Saudi Arabia is a Middle Eastern country that occupies most of the Arabian peninsula and has both Persian Gulf and Red Sea coast lines. Its surrounding countries are Jordan to the northwest, Iraq to the northeast, Kuwait, Bahrain and Qatar to the east, United Arab Emirates to the south east, Oman and Yemen to the south.

Saudi Arabia contains the holy Muslim cities of Mecca and Medina, to which all physically and financially able Muslims are required to make a pilgrimage at least once if possible (see Hajj).

 

Print

 

Major cities and tourist attractions

  • Riyadh - the capital and "dead center" of the Kingdom
  • Abha - a summer tourist mountain resort city in the southwest near the Yemeni border
  • Dhahran - the home of Saudi Aramco, the world's largest petroleum company
  • Jeddah (Jiddah) - a large metropolitan city on the Red Sea, and the gateway to Mecca and Medina
  • Jubail - the largest industrial city in the kingdom
  • Mecca (Makkah) - the holiest shrine of Islam
  • Medina (Madinah) - the site of the Prophet's Mosque
  • Najran - a Yemeni-influenced city with a remarkable fortress
  • Taif - the moderate size mountain town and popular resort area

 

Major Airports

Saudi Arabia has 3 international airports at Riyadh, Jeddah and Dammam.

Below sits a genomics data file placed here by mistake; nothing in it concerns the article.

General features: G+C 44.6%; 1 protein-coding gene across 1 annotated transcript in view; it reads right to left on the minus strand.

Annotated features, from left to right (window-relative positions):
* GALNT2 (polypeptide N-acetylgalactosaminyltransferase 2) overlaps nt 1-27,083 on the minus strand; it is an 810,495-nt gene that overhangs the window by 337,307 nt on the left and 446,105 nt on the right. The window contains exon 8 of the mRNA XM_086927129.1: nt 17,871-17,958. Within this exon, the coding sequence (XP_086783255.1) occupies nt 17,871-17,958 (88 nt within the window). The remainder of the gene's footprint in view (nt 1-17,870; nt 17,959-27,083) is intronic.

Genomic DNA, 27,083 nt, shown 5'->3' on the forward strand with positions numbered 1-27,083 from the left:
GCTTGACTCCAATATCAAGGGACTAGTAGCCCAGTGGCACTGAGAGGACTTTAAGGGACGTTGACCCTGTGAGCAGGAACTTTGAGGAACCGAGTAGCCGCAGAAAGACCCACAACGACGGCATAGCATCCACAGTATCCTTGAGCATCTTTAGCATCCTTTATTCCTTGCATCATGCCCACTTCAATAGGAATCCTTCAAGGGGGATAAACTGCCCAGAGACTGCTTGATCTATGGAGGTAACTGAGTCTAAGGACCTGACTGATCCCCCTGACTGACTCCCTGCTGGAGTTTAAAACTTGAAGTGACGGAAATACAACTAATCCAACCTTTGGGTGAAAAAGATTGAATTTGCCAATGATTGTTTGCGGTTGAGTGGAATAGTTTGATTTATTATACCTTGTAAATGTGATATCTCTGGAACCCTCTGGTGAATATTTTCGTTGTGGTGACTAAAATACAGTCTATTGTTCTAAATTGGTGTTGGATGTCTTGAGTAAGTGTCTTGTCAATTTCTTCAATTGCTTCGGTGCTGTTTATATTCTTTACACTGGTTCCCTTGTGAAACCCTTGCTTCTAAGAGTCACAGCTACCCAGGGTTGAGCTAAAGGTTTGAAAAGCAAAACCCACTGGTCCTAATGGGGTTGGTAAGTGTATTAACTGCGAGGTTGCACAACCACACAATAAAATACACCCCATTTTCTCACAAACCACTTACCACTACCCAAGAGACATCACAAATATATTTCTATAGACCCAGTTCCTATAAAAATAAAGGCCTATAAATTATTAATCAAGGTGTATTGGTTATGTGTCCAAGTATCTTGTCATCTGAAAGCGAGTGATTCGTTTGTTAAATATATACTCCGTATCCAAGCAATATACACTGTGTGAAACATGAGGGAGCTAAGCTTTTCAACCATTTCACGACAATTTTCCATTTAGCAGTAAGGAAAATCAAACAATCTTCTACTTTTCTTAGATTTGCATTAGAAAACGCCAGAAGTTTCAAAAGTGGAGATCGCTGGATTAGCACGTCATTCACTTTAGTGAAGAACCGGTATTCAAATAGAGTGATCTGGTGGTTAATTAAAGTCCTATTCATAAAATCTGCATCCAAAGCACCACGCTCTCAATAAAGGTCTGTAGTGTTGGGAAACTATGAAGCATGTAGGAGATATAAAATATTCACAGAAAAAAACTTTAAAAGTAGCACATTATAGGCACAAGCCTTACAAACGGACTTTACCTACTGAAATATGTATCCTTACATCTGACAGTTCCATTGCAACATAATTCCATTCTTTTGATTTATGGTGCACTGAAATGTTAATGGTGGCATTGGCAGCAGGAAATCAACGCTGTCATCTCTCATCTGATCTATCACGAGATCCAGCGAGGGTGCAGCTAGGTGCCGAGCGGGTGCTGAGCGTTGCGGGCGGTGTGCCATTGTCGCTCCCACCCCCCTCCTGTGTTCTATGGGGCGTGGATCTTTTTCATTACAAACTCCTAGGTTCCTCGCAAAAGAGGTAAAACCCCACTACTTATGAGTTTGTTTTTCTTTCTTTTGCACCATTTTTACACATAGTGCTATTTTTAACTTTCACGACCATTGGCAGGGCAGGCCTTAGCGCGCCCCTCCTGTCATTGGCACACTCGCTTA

Visa Requirements

Saudi Arabia has some of the most restrictive travel policies in the world, and advance visas are required for all foreigners desiring to enter. The only significant exception is citizens of the Gulf Cooperation Council nations. Also exempt from visa requirements are foreigners transiting through airports for less than eighteen hours, but many other entry requirements, such as the dress code and restrictions on unaccompanied females, still apply. Nationals of Israel and those with evidence of visiting Israel will be denied visas, although merely being Jewish in and of itself is not a disqualifying factor. (There are, however, anecdotal reports of would-be visitors who tick the "Jewish" or "Atheist" boxes on their visa application having trouble.) Saudis prefer not to grant visas to unaccompanied women, but work permits are common in some fields — esp. nurses, teachers, maids — and possible for anyone if your sponsor has enough connections.

Saudi Arabia has very strict rules for what may be imported: alcoholic beverages, pork, non-Islamic religious materials and pornography (very widely defined) are all prohibited. Computers, VCR tapes and DVDs have all been seized from time to time for inspection by the authorities. If you are unsure if the movie you watch or the video game you play is deemed un-Islamic, it probably be best not to bring them with you to the kingdom. In general, though, inspections aren't quite as thorough as they used to be and while bags are still x-rayed, minute searches are the exception rather than the rule.